KNOWLEDGE BASE Sales - Billing Regulations In The US

 

Sales and Billing Regulations In The United States

 

What laws and regulations apply?

There are a number of federal and state laws and regulations that govern sales, billing, and pricing in the United States. Because they can differ significantly state to state, you should make sure you are familiar with both the federal laws and regulations and those of the state or states in which you conduct business.

 

Pricing Practices

The Federal Trade Commission (FTC) has published Guidelines Against Deceptive Pricing to give you practical advice on proper pricing practices. Under the Guidelines, the same standards for truthfulness that apply to advertising in the US also apply to pricing in the US. This means your pricing practices should be truthful, non-deceptive, and fair. The Guidelines specifically address price comparisons, including former price comparisons, retail price comparisons, comparable value comparisons, and established or suggested prices.

There are additional industry specific laws that governing advertising. Furthermore, each state has its own consumer protection laws that govern pricing practices within that state. For information on local practices, you should reach out to the Attorney General’s office in the state(s) you plan to do business.

You should ensure your advertised prices are accurate because many jurisdictions require that you charge no more than the advertised or shelf price for a product or service. This means pricing accuracy is important for both consumer satisfaction and your bottom line. See the FTC Good Pricing Practices pamphlet for more information and tips.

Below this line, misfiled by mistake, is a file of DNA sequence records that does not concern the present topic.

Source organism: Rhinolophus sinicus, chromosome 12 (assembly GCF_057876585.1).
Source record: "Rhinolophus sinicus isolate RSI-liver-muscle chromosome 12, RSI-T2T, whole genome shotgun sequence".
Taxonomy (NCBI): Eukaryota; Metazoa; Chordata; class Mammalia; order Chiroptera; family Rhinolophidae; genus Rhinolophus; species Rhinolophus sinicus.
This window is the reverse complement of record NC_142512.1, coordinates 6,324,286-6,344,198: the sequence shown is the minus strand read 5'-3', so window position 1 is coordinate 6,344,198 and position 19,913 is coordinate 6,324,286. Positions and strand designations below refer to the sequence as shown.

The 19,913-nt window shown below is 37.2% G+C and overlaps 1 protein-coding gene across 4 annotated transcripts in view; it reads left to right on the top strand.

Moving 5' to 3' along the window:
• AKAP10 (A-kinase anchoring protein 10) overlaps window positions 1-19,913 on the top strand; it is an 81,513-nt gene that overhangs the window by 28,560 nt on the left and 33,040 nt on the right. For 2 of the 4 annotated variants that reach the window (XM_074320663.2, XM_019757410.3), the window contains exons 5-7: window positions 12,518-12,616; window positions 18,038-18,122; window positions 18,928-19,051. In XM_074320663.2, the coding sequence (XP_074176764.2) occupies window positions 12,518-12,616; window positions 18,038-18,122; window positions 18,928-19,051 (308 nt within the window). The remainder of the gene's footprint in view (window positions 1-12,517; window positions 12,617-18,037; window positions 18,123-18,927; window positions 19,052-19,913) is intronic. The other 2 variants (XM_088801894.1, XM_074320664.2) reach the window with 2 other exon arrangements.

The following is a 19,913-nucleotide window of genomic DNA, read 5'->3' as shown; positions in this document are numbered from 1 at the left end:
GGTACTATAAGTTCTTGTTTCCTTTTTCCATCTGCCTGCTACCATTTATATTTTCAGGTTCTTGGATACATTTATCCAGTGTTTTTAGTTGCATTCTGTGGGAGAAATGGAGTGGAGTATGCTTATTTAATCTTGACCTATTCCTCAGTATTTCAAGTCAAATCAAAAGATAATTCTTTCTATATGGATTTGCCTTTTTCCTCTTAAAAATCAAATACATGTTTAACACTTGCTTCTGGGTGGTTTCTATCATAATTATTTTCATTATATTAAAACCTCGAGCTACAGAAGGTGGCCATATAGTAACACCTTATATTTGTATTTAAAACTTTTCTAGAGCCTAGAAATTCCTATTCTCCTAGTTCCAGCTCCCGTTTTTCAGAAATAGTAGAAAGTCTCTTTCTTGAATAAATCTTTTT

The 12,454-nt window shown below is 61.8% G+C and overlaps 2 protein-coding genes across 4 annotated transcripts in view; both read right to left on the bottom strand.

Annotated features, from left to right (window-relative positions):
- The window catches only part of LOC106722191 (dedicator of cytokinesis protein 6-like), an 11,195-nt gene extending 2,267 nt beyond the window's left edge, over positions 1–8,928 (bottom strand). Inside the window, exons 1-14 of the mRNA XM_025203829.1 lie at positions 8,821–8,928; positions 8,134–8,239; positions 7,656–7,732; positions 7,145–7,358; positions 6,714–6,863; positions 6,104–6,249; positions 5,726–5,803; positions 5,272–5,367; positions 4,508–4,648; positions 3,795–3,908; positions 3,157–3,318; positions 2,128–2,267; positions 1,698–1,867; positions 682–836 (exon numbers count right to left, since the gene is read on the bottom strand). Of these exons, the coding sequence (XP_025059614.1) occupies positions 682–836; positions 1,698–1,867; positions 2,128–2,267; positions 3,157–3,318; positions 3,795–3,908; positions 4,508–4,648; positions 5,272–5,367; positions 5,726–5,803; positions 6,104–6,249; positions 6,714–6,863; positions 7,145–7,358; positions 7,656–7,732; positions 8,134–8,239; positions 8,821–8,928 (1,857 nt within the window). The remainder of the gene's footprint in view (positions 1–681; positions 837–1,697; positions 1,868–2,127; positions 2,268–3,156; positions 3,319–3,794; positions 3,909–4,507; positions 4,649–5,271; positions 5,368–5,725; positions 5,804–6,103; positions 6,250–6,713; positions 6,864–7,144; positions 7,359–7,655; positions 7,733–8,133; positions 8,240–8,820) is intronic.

Going Out of Business Sale

You are permitted to have a “going out of business sale” only if you are actually going out of business. If you are not going out of business, it would be deceptive to advertise a “going out of business sale.”

 

Negative Option Offers/Plans

A “Negative Option Offer or Plan” is an arrangement where goods or services are sent to a consumer automatically unless or until he tells the seller he does not want them. These offers or plans are often offered to consumers free, as a free trial, or as a special deal.. Examples include being offered “10 CDs for a $1” or a free trial subscription to one of your favorite magazines. By accepting these offers, the consumer may be entering into a negative option plan.

If you use this business model, you must comply with the Negative Option Rule. The Rule requires that you:

  • disclose the material information about the terms of the option/plan clearly and conspicuously;

  • notify consumers that have enrolled about shipments before shipping to allow them to decline the merchandise;

  • even if your automatic shipment or continuity program doesn’t fall within the Rule, you should be careful to clearly disclose the terms and conditions of the plan before billing consumers or charging their credit cards.

 

 

Globig Resources

 

Federal Trade Commission

Guidelines Against Deceptive Pricing

FTC Good Pricing Practices

Negative Option Rule

California Attorney General

California Department of Consumer Affairs

Colorado Attorney General

Colorado Consumer Protection

Florida Attorney General

Florida Consumer Protection

Georgia Attorney General

Georgia Consumer Protection Unit

Massachusetts Attorney General

New York Attorney General

New York Department of Consumer Protection

North Carolina Attorney General

North Carolina Consumer Protection

Texas Attorney General

Texas Consumer Protection

Washington Attorney General

Washington Consumer Protection

FTC Electronic Commerce: Selling Internationally A Guide for Businesses

KNOWLEDGE BASE Sales - Billing Regulations In The US